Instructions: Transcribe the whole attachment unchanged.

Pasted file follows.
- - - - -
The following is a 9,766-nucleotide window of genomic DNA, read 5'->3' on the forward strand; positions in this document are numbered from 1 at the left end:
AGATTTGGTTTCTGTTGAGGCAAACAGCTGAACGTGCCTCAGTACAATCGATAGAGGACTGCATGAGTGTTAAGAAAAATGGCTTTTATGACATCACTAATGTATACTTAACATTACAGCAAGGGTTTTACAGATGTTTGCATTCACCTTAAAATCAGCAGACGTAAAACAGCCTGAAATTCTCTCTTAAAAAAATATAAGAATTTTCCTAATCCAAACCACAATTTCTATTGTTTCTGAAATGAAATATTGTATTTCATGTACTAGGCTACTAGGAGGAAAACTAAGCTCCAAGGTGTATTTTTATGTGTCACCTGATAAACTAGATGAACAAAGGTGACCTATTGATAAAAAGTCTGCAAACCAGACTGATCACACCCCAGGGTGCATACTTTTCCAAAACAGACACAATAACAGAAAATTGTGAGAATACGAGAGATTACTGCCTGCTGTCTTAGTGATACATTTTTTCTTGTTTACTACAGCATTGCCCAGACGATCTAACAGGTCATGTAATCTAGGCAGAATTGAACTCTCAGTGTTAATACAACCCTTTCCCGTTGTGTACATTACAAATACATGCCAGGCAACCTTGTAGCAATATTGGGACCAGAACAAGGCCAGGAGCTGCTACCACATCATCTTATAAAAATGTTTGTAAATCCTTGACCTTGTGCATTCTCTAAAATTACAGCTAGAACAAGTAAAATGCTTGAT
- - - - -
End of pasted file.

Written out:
The following is a 9,766-nucleotide window of genomic DNA, read 5'->3' on the forward strand; positions in this document are numbered from 1 at the left end:
AGATTTGGTTTCTGTTGAGGCAAACAGCTGAACGTGCCTCAGTACAATCGATAGAGGACTGCATGAGTGTTAAGAAAAATGGCTTTTATGACATCACTAATGTATACTTAACATTACAGCAAGGGTTTTACAGATGTTTGCATTCACCTTAAAATCAGCAGACGTAAAACAGCCTGAAATTCTCTCTTAAAAAAATATAAGAATTTTCCTAATCCAAACCACAATTTCTATTGTTTCTGAAATGAAATATTGTATTTCATGTACTAGGCTACTAGGAGGAAAACTAAGCTCCAAGGTGTATTTTTATGTGTCACCTGATAAACTAGATGAACAAAGGTGACCTATTGATAAAAAGTCTGCAAACCAGACTGATCACACCCCAGGGTGCATACTTTTCCAAAACAGACACAATAACAGAAAATTGTGAGAATACGAGAGATTACTGCCTGCTGTCTTAGTGATACATTTTTTCTTGTTTACTACAGCATTGCCCAGACGATCTAACAGGTCATGTAATCTAGGCAGAATTGAACTCTCAGTGTTAATACAACCCTTTCCCGTTGTGTACATTACAAATACATGCCAGGCAACCTTGTAGCAATATTGGGACCAGAACAAGGCCAGGAGCTGCTACCACATCATCTTATAAAAATGTTTGTAAATCCTTGACCTTGTGCATTCTCTAAAATTACAGCTAGAACAAGTAAAATGCTTGAT